The short answer is yes.
Another driver who was injured when she was crashed into by a pickup truck on I-30 contacted me yesterday, but unfortunately she won’t be able to collect her damages because of this growing problem of restricted driver policies.
They are written by companies like Fred Loya, Afirmative, Old American, Hallmark, United, Sante Fe and other budget companies who insure a lot of high risk drivers.
According to the Dallas Morning News, over one million Texas drivers who have purchased limited auto insurance policies will face increased scrutiny under a new law. It is designed to spotlight these “junk policies” that are limited to single drivers — not the vehicle that might have just hit you but driven by another person.
But don’t hold your breath. The new law won’t help you.
Yes, it requires that liability carriers who sell these “named driver” policies conspicously disclose the limits of the coverage to drivers as well as list the names of covered drivers on insurance ID cards they issue to customers.
But they can still be sold. Even though they are deceptive. But since they are much cheaper, it’s not likely that the buyer is going to care if his brother crashes into you and doesn’t have any insurance, it is?
If you are driving in Texas, you are at great risk of being hit by an uninsured driver.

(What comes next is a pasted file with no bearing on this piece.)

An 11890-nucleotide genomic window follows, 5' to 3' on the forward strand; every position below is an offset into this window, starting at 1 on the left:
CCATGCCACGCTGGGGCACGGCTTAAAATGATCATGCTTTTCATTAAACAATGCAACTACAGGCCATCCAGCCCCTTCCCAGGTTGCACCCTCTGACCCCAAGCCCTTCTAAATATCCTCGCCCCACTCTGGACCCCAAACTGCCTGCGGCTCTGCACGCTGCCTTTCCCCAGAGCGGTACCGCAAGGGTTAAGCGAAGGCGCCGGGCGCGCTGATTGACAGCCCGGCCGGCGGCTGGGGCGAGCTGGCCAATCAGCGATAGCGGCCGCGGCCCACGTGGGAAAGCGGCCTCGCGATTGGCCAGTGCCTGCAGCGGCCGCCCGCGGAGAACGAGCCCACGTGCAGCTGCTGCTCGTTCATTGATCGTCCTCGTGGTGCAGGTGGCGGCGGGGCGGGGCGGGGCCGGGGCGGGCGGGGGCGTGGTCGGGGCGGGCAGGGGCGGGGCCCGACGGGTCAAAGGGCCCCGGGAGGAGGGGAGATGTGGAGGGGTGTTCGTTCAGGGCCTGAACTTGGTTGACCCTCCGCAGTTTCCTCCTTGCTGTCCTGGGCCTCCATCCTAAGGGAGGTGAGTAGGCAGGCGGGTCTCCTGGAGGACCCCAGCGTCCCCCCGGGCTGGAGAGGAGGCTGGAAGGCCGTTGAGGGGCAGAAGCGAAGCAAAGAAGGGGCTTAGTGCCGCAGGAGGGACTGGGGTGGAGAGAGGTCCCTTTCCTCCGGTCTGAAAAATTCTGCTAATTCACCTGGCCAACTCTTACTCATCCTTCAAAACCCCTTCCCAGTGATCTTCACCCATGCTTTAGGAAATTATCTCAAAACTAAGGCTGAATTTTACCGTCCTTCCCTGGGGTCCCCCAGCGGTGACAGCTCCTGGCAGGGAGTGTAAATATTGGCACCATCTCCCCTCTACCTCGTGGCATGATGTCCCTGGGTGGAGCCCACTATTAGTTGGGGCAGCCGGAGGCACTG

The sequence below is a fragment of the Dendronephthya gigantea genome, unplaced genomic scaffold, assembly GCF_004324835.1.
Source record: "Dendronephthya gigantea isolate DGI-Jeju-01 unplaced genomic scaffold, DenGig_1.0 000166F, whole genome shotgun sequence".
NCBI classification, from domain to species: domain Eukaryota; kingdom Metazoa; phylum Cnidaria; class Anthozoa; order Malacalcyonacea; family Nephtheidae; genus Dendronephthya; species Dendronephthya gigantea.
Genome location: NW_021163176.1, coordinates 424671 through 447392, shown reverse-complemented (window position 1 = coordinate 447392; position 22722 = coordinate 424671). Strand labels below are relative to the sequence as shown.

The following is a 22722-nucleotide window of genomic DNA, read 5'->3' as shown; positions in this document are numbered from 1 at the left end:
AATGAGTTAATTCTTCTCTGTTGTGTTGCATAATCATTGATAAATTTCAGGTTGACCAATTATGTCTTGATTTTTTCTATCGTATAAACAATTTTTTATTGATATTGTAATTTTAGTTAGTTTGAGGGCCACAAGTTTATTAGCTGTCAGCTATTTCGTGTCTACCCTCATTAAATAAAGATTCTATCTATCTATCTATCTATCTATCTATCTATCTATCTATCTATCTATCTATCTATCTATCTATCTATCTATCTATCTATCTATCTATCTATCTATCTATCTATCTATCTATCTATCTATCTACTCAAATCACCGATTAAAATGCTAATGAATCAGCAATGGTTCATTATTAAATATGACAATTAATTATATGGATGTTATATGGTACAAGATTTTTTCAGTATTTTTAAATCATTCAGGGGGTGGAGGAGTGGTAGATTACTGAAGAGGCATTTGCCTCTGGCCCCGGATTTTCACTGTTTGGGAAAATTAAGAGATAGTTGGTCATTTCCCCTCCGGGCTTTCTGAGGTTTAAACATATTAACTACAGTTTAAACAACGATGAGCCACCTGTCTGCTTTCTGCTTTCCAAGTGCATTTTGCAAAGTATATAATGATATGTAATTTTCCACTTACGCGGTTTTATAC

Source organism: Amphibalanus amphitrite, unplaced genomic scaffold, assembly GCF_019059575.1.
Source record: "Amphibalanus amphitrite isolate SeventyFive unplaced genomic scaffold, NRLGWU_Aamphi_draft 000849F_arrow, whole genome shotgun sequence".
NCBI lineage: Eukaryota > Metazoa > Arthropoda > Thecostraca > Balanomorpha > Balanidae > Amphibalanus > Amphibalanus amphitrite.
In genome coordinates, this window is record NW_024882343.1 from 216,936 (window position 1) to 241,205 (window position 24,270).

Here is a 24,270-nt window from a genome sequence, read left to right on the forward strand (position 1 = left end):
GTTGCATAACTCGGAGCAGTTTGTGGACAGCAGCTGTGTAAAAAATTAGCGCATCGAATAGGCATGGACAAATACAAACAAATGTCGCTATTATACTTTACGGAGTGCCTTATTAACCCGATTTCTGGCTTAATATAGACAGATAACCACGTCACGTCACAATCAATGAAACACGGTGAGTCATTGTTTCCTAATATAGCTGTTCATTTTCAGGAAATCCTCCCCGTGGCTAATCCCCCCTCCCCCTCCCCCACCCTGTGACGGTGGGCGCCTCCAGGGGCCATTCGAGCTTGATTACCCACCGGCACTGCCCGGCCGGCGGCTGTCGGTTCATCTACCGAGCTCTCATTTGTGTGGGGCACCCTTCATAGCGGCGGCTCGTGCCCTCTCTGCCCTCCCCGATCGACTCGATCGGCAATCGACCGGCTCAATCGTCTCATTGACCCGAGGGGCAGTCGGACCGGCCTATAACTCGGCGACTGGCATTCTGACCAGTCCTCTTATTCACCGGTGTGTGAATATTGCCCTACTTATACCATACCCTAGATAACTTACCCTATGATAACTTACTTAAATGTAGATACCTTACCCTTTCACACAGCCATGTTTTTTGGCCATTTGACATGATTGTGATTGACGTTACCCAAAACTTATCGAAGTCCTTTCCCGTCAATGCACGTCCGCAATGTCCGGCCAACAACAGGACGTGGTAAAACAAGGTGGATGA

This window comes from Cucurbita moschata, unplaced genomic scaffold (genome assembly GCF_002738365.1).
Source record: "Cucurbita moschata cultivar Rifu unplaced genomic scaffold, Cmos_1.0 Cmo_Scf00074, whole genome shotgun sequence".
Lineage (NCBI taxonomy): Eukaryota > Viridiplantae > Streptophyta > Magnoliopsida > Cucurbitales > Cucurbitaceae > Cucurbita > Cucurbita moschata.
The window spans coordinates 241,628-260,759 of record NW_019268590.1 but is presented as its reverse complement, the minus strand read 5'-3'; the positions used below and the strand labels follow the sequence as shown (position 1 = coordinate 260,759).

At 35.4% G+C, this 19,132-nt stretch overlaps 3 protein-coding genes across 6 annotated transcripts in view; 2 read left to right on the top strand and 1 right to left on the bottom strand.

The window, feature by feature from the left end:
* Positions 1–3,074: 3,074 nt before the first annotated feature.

Approximately one out of every four drivers in Texas is probably not insured.
And so many people have insurance with such horrible companies with inadequate reserves and terrible claims adjusters and attorneys that they might as well be uninsured.
We have to file lawsuits on more and more clear liability/documented injury cases that would be settled by reputable carriers.
How do these drivers get away with this?
Simple. They pay the first month’s payment to get their vehicle inspected and registered, then they stop paying. But they keep the insurance card in their glove compartments.
And noone’s doing much about this serious and well-known problem.
So we Texans are stuck with buying expensive uninsured/underinsured motorists coverage at an annual cost of $1 billion. That’s not fair.
Insurance companies naturally say that the only way for covered drivers to protect themselves from these deadbeats is to buy extra coverage.
Rep. Lois Kolkhorst, R-Brenham, got the state’s House of Representatives to pass her bill to crack down on uninsured drivers so we wouldn’t have to. It was killed in the Senate.
At least we have the TexasSure vehicle insurance program as of four years ago. The state is finally sending out notices to drivers it suspects are uninsured, and they are requested to call back to verify that they have a valid insurance policy. Some probably do.
And several cities, including Dallas, have passed laws which require that uninsured vehicles stopped by police or involved in wrecks be towed. That is, if you can prove they are uninsured.
The fine for drivers without insurance is $350 for the first offense and increases to $1,000 and possible suspension of their license on the second offense. Drivers with multiple violations can be arrested. It’s obviously not working.